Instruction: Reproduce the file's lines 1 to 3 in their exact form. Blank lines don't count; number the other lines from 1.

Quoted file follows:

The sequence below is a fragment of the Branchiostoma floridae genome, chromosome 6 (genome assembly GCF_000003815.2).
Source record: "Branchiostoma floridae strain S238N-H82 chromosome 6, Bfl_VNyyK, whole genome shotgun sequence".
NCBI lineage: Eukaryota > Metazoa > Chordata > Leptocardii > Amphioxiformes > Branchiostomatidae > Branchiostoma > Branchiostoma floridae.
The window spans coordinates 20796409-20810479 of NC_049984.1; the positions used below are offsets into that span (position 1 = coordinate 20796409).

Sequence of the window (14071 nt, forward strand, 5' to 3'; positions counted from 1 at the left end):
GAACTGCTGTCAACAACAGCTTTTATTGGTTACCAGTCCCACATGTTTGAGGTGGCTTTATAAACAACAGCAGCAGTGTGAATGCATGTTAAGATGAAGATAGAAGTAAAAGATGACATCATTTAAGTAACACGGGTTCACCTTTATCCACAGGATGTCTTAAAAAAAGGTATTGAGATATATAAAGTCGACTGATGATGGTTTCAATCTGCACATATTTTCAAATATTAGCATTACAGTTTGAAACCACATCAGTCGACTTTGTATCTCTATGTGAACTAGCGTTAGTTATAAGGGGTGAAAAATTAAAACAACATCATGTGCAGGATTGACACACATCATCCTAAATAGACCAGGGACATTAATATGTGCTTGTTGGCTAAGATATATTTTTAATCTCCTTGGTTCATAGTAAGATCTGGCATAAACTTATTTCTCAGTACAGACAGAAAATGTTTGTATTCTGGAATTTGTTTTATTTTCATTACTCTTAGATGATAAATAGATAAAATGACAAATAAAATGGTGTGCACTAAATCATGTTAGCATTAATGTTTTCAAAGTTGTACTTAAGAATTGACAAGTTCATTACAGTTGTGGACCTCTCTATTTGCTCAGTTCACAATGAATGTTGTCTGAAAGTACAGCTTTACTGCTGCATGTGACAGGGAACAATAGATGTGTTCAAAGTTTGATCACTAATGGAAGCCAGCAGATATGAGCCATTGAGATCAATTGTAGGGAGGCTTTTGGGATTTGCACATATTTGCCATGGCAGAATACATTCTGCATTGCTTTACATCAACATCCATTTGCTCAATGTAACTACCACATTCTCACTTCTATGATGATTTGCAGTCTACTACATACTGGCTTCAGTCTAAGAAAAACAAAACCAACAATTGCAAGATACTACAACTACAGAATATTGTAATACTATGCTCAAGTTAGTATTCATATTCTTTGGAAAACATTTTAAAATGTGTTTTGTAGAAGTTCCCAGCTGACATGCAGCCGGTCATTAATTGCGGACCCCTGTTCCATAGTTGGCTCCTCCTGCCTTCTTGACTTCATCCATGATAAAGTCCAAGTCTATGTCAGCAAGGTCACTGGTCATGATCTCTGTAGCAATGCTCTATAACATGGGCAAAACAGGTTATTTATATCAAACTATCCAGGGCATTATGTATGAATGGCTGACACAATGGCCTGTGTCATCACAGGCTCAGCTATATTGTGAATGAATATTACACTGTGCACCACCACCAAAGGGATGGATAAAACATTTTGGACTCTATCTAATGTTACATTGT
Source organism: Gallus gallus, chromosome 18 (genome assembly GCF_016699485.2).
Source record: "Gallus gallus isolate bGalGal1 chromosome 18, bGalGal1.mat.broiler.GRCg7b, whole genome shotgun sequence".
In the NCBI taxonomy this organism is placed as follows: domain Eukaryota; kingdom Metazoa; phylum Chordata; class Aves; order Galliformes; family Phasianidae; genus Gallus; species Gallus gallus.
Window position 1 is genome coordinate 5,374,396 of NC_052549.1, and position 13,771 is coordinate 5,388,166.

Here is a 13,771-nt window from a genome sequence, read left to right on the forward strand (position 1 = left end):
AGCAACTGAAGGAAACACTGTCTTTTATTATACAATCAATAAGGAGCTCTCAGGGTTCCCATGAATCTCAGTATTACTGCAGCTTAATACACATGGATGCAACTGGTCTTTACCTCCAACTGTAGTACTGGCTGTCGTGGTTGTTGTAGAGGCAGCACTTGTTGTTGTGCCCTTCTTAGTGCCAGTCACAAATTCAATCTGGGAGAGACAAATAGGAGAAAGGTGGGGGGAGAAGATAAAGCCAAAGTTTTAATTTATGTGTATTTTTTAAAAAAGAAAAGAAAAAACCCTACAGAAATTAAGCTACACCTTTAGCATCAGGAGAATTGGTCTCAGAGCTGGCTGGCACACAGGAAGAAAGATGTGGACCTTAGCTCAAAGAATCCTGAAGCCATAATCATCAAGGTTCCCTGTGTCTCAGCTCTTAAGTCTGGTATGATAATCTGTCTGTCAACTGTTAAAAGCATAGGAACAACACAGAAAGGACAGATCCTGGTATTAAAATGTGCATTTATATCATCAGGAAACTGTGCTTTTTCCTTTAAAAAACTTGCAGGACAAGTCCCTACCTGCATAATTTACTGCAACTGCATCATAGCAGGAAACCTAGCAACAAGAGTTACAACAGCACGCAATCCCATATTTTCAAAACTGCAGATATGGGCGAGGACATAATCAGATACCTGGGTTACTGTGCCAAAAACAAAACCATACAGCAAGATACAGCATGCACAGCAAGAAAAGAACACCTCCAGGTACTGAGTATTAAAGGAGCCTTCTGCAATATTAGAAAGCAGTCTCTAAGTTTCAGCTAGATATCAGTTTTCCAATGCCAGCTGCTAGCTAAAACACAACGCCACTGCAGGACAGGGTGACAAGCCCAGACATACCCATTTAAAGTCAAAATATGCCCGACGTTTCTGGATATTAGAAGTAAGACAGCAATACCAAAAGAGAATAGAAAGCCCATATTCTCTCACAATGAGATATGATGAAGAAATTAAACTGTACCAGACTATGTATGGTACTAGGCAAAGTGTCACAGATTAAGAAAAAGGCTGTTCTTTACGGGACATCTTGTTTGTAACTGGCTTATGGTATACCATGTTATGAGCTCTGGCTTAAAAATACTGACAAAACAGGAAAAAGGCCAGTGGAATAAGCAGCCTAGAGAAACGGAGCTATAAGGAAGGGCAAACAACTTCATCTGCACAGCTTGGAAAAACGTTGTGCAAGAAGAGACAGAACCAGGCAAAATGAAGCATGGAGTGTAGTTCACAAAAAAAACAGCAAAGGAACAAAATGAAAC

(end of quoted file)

The sequence below is a fragment of the Branchiostoma floridae genome, chromosome 6 (genome assembly GCF_000003815.2).
Source record: "Branchiostoma floridae strain S238N-H82 chromosome 6, Bfl_VNyyK, whole genome shotgun sequence".
NCBI lineage: Eukaryota > Metazoa > Chordata > Leptocardii > Amphioxiformes > Branchiostomatidae > Branchiostoma > Branchiostoma floridae.